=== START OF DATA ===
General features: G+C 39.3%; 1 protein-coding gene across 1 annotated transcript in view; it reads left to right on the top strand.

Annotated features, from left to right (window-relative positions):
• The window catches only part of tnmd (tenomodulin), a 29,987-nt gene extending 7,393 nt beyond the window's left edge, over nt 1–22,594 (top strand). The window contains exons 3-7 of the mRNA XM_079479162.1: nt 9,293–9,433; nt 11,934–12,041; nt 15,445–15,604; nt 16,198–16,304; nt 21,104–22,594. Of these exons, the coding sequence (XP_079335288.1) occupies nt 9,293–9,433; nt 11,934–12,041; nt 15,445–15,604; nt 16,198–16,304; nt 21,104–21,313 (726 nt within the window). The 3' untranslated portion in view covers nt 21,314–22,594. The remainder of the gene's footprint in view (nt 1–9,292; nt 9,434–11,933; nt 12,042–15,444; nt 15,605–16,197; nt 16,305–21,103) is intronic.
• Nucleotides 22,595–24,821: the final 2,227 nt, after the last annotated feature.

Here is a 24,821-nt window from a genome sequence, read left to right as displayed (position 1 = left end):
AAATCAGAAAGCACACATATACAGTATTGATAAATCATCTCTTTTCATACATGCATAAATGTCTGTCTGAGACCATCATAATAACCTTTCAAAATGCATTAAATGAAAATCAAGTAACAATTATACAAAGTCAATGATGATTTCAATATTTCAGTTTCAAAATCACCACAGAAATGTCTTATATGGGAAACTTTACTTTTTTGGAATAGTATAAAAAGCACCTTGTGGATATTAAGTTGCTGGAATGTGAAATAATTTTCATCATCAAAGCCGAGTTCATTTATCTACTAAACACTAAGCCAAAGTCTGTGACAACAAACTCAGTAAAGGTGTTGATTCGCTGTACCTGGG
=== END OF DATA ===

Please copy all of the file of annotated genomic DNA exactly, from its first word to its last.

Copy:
General features: G+C 39.3%; 1 protein-coding gene across 1 annotated transcript in view; it reads left to right on the top strand.

Annotated features, from left to right (window-relative positions):
• The window catches only part of tnmd (tenomodulin), a 29,987-nt gene extending 7,393 nt beyond the window's left edge, over nt 1–22,594 (top strand). The window contains exons 3-7 of the mRNA XM_079479162.1: nt 9,293–9,433; nt 11,934–12,041; nt 15,445–15,604; nt 16,198–16,304; nt 21,104–22,594. Of these exons, the coding sequence (XP_079335288.1) occupies nt 9,293–9,433; nt 11,934–12,041; nt 15,445–15,604; nt 16,198–16,304; nt 21,104–21,313 (726 nt within the window). The 3' untranslated portion in view covers nt 21,314–22,594. The remainder of the gene's footprint in view (nt 1–9,292; nt 9,434–11,933; nt 12,042–15,444; nt 15,605–16,197; nt 16,305–21,103) is intronic.
• Nucleotides 22,595–24,821: the final 2,227 nt, after the last annotated feature.

Here is a 24,821-nt window from a genome sequence, read left to right as displayed (position 1 = left end):
AAATCAGAAAGCACACATATACAGTATTGATAAATCATCTCTTTTCATACATGCATAAATGTCTGTCTGAGACCATCATAATAACCTTTCAAAATGCATTAAATGAAAATCAAGTAACAATTATACAAAGTCAATGATGATTTCAATATTTCAGTTTCAAAATCACCACAGAAATGTCTTATATGGGAAACTTTACTTTTTTGGAATAGTATAAAAAGCACCTTGTGGATATTAAGTTGCTGGAATGTGAAATAATTTTCATCATCAAAGCCGAGTTCATTTATCTACTAAACACTAAGCCAAAGTCTGTGACAACAAACTCAGTAAAGGTGTTGATTCGCTGTACCTGGG